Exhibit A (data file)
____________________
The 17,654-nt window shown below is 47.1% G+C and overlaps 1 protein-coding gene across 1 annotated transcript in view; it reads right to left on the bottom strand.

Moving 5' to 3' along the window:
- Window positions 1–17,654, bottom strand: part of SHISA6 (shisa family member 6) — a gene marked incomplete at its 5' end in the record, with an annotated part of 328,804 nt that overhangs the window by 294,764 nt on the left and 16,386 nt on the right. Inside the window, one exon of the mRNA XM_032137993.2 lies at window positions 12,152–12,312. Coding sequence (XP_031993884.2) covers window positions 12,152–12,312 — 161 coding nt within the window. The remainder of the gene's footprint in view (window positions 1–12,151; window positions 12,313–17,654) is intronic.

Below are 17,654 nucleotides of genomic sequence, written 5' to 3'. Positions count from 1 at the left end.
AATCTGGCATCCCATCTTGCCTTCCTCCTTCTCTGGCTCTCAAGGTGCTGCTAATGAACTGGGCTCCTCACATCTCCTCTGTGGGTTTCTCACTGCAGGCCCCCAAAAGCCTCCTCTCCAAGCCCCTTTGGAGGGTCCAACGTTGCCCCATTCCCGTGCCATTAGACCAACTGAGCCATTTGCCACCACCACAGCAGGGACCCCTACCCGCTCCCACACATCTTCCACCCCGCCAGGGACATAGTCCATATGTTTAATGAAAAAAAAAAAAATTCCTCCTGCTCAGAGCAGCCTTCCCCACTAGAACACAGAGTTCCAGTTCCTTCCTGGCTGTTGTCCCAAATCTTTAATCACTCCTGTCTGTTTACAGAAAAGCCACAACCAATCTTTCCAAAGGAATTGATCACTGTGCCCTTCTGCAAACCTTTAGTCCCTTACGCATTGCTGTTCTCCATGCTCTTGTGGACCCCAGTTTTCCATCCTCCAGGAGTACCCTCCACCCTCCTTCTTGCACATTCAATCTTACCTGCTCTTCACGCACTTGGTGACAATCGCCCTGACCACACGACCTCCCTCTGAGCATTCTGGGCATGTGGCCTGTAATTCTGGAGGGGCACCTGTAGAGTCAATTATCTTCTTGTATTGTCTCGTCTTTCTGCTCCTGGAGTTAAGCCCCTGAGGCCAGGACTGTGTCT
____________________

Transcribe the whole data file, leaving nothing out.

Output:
The 17,654-nt window shown below is 47.1% G+C and overlaps 1 protein-coding gene across 1 annotated transcript in view; it reads right to left on the bottom strand.

Moving 5' to 3' along the window:
- Window positions 1–17,654, bottom strand: part of SHISA6 (shisa family member 6) — a gene marked incomplete at its 5' end in the record, with an annotated part of 328,804 nt that overhangs the window by 294,764 nt on the left and 16,386 nt on the right. Inside the window, one exon of the mRNA XM_032137993.2 lies at window positions 12,152–12,312. Coding sequence (XP_031993884.2) covers window positions 12,152–12,312 — 161 coding nt within the window. The remainder of the gene's footprint in view (window positions 1–12,151; window positions 12,313–17,654) is intronic.

Below are 17,654 nucleotides of genomic sequence, written 5' to 3'. Positions count from 1 at the left end.
AATCTGGCATCCCATCTTGCCTTCCTCCTTCTCTGGCTCTCAAGGTGCTGCTAATGAACTGGGCTCCTCACATCTCCTCTGTGGGTTTCTCACTGCAGGCCCCCAAAAGCCTCCTCTCCAAGCCCCTTTGGAGGGTCCAACGTTGCCCCATTCCCGTGCCATTAGACCAACTGAGCCATTTGCCACCACCACAGCAGGGACCCCTACCCGCTCCCACACATCTTCCACCCCGCCAGGGACATAGTCCATATGTTTAATGAAAAAAAAAAAAATTCCTCCTGCTCAGAGCAGCCTTCCCCACTAGAACACAGAGTTCCAGTTCCTTCCTGGCTGTTGTCCCAAATCTTTAATCACTCCTGTCTGTTTACAGAAAAGCCACAACCAATCTTTCCAAAGGAATTGATCACTGTGCCCTTCTGCAAACCTTTAGTCCCTTACGCATTGCTGTTCTCCATGCTCTTGTGGACCCCAGTTTTCCATCCTCCAGGAGTACCCTCCACCCTCCTTCTTGCACATTCAATCTTACCTGCTCTTCACGCACTTGGTGACAATCGCCCTGACCACACGACCTCCCTCTGAGCATTCTGGGCATGTGGCCTGTAATTCTGGAGGGGCACCTGTAGAGTCAATTATCTTCTTGTATTGTCTCGTCTTTCTGCTCCTGGAGTTAAGCCCCTGAGGCCAGGACTGTGTCT